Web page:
When I arrived, I had difficulty trying to make out which was the car park reserved for public parking. I parked alongside a few other cars on a non-descript piece of gravel, and swam through mist and drizzle to the cafe. Outside the cafe, a bus was disgorging young folk. "Are you hiking in this?" I asked a young woman who was wrestling a heavy backpack out of the vehicle. "No, we're going rock climbing," she replied with a grin. Hmmm.... I thought, how would you pick out a pitch in this pea soup? There again the instructor would probably climb these pitches in his sleep.
    I entered the cafe, the only occupants being three workmen kick-starting their day with a cholesterol loaded breakfast. "How's it going bro?" said the huge Maori bloke as a standard greeting. Maori folk tend to append "bro" to the backend of everything they say.
    I had already chewed through muesli this morning, so just a flat white coffee for me. "Where do I find Meads Wall?" I asked the girl who served me. "Just turn right out of the door, pass the ski lifts, and you'll pick up the track, it's not far," she informed me. A few other souls were arriving now, probably also avoiding the rain by moving to another location with yet more rain. I sipped my coffee and had some text exchanges with my daughters, before I ventured out to find the wall.
The Short Drop Side of Meads Wall
    It was a straightforward walk to the wall. The whole area was littered with volcanic output from countless ages ago. The wall loomed out of the mist; a sizeable vertical cliff ideal for climbers. The wall's height diminished on either side, so I picked a route first to one side, where I peered down into a grey void with the sound of a torrent flowing hidden far below. I then ventured across to the other side where I was afforded with a superb view of the precipitous drop into the grey depths below.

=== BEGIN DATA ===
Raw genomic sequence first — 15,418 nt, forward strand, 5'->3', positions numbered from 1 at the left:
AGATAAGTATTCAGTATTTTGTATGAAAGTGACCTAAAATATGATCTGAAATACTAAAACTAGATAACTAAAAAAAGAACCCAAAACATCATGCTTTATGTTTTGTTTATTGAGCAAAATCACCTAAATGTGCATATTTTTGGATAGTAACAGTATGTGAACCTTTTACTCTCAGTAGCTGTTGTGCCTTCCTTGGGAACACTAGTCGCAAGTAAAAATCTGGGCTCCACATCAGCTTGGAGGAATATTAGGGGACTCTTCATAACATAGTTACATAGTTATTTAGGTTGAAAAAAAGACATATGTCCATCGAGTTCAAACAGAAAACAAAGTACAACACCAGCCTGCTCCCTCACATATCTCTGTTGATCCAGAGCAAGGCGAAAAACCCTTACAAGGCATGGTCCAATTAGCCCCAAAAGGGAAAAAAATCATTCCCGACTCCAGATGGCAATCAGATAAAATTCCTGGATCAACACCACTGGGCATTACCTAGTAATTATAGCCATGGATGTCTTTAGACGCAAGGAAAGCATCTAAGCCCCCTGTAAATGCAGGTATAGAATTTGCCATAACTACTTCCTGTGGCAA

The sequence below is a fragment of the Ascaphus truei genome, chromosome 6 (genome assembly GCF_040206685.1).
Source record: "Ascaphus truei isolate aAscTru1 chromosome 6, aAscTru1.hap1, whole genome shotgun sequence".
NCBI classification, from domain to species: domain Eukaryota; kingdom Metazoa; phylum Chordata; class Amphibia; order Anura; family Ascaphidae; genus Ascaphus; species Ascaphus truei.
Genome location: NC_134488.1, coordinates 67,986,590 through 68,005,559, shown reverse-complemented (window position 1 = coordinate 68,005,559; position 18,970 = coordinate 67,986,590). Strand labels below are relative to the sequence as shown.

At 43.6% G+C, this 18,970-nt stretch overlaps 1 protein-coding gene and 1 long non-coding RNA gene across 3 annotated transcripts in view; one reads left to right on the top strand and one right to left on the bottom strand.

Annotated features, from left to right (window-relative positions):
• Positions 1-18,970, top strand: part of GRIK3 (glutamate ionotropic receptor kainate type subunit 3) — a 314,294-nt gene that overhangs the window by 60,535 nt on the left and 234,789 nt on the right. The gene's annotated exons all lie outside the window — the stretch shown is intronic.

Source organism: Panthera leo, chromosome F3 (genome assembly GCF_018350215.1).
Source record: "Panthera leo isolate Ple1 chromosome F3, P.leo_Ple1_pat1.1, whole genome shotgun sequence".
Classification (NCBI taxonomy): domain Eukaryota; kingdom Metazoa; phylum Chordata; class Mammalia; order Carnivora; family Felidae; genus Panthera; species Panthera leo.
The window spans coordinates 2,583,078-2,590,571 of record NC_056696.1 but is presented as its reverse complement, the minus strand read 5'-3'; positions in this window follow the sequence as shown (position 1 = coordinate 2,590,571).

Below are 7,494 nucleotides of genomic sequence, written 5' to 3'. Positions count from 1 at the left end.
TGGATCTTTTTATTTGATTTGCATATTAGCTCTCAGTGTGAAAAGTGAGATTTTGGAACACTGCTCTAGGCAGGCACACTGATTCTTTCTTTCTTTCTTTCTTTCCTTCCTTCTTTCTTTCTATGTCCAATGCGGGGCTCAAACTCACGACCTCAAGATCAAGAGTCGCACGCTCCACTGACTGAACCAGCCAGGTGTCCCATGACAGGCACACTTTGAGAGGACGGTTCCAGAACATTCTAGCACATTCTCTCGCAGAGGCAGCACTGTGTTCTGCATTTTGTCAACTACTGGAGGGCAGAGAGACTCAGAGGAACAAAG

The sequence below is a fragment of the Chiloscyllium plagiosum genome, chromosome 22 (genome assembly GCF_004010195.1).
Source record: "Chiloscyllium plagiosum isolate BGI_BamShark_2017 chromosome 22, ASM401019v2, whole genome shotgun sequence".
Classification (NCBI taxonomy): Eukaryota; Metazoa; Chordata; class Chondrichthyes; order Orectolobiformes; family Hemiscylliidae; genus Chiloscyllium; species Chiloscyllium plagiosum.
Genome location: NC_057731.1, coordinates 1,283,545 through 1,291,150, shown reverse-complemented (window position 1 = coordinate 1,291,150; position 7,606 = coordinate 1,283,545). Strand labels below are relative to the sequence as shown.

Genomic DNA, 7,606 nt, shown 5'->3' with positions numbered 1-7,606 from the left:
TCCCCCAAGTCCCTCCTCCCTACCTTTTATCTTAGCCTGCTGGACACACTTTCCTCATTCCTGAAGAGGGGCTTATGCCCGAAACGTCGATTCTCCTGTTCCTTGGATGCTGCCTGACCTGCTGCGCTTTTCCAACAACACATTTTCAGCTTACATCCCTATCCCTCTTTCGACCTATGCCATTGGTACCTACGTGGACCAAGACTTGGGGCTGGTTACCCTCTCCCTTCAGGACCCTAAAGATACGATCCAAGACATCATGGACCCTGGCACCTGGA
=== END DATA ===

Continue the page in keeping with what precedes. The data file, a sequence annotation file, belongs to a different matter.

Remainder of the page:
I hung around for quite a while waiting for the clouds to thin out so that I could take some photographs. A couple of climbers appeared. We exchanged greetings, and then they clambered over the rocks up the ridge of the wall to retrieve some of their gear from almost the top of the wall. They seemed undeterred by the wet, slippery rocks being a metre or so away from drops on either side of the wall.
    Despite the murky conditions, the swirling cloud gave an almost ethereal quality to the lunar landscape, and I captured some magical shots for the album, something I would not have been able to do under bright sunlight.
    But you can only take so much murk, so I drove back down the mountainside and headed along highway 47 to the Wairehu Canal which linked Lake Otamangakau with Lake Rotoaira. At the canal intake from Lake Otamangakau, a collection of buildings and sluice gates stood. This must have been of great importance to the water authorities, since the compound was surrounded by a high fence, behind which ran a mesh of electric cables, so tightly interwoven that a cat would have had difficulty squeezing through without getting electrocuted.
Steam Vent at Ketetahi Hot Springs on Mount Tongariro
    Further up towards the Lake, I came across a solitary fisherman who had been there since early morning, trying to catch rainbow trout. At dawn, the water had been still, with lots of flies hovering inches above the water causing the trout to leap out. He had been doing fine with his cicada on the end of his line. Now the wind was stirring up ripples on the water's surface, the fish were no longer interested and he was calling it a day. Just as he spoke a heavy downpour arrived. We both beat a hasty retreat to our vehicles.